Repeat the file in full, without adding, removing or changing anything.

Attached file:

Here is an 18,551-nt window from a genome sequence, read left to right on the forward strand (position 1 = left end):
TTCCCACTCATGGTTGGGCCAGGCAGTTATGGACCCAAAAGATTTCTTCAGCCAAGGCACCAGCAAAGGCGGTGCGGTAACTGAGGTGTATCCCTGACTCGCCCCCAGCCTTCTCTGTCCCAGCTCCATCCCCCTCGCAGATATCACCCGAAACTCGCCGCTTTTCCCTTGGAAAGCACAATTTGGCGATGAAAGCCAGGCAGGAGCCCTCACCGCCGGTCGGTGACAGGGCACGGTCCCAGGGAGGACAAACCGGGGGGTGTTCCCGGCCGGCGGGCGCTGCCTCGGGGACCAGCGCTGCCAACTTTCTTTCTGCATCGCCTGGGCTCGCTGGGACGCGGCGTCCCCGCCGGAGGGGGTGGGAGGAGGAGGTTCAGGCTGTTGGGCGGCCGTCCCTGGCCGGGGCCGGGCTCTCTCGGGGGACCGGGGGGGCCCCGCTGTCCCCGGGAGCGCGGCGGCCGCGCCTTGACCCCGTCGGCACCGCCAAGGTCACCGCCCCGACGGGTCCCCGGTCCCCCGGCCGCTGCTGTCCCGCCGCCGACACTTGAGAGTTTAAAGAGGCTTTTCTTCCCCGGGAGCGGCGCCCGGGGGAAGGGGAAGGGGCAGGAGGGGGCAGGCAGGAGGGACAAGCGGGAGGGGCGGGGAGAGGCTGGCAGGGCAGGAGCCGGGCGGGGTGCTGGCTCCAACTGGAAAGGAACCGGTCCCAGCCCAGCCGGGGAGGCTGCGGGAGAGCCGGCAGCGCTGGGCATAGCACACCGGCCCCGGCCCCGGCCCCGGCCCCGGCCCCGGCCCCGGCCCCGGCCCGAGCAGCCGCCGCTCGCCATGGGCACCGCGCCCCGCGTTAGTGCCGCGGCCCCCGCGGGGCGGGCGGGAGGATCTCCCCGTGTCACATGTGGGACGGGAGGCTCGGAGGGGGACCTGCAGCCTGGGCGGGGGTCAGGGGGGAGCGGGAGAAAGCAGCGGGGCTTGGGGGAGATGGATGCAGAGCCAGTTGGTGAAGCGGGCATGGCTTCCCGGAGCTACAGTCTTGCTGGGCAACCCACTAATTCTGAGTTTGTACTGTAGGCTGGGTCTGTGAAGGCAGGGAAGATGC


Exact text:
Here is an 18,551-nt window from a genome sequence, read left to right on the forward strand (position 1 = left end):
TTCCCACTCATGGTTGGGCCAGGCAGTTATGGACCCAAAAGATTTCTTCAGCCAAGGCACCAGCAAAGGCGGTGCGGTAACTGAGGTGTATCCCTGACTCGCCCCCAGCCTTCTCTGTCCCAGCTCCATCCCCCTCGCAGATATCACCCGAAACTCGCCGCTTTTCCCTTGGAAAGCACAATTTGGCGATGAAAGCCAGGCAGGAGCCCTCACCGCCGGTCGGTGACAGGGCACGGTCCCAGGGAGGACAAACCGGGGGGTGTTCCCGGCCGGCGGGCGCTGCCTCGGGGACCAGCGCTGCCAACTTTCTTTCTGCATCGCCTGGGCTCGCTGGGACGCGGCGTCCCCGCCGGAGGGGGTGGGAGGAGGAGGTTCAGGCTGTTGGGCGGCCGTCCCTGGCCGGGGCCGGGCTCTCTCGGGGGACCGGGGGGGCCCCGCTGTCCCCGGGAGCGCGGCGGCCGCGCCTTGACCCCGTCGGCACCGCCAAGGTCACCGCCCCGACGGGTCCCCGGTCCCCCGGCCGCTGCTGTCCCGCCGCCGACACTTGAGAGTTTAAAGAGGCTTTTCTTCCCCGGGAGCGGCGCCCGGGGGAAGGGGAAGGGGCAGGAGGGGGCAGGCAGGAGGGACAAGCGGGAGGGGCGGGGAGAGGCTGGCAGGGCAGGAGCCGGGCGGGGTGCTGGCTCCAACTGGAAAGGAACCGGTCCCAGCCCAGCCGGGGAGGCTGCGGGAGAGCCGGCAGCGCTGGGCATAGCACACCGGCCCCGGCCCCGGCCCCGGCCCCGGCCCCGGCCCCGGCCCCGGCCCGAGCAGCCGCCGCTCGCCATGGGCACCGCGCCCCGCGTTAGTGCCGCGGCCCCCGCGGGGCGGGCGGGAGGATCTCCCCGTGTCACATGTGGGACGGGAGGCTCGGAGGGGGACCTGCAGCCTGGGCGGGGGTCAGGGGGGAGCGGGAGAAAGCAGCGGGGCTTGGGGGAGATGGATGCAGAGCCAGTTGGTGAAGCGGGCATGGCTTCCCGGAGCTACAGTCTTGCTGGGCAACCCACTAATTCTGAGTTTGTACTGTAGGCTGGGTCTGTGAAGGCAGGGAAGATGC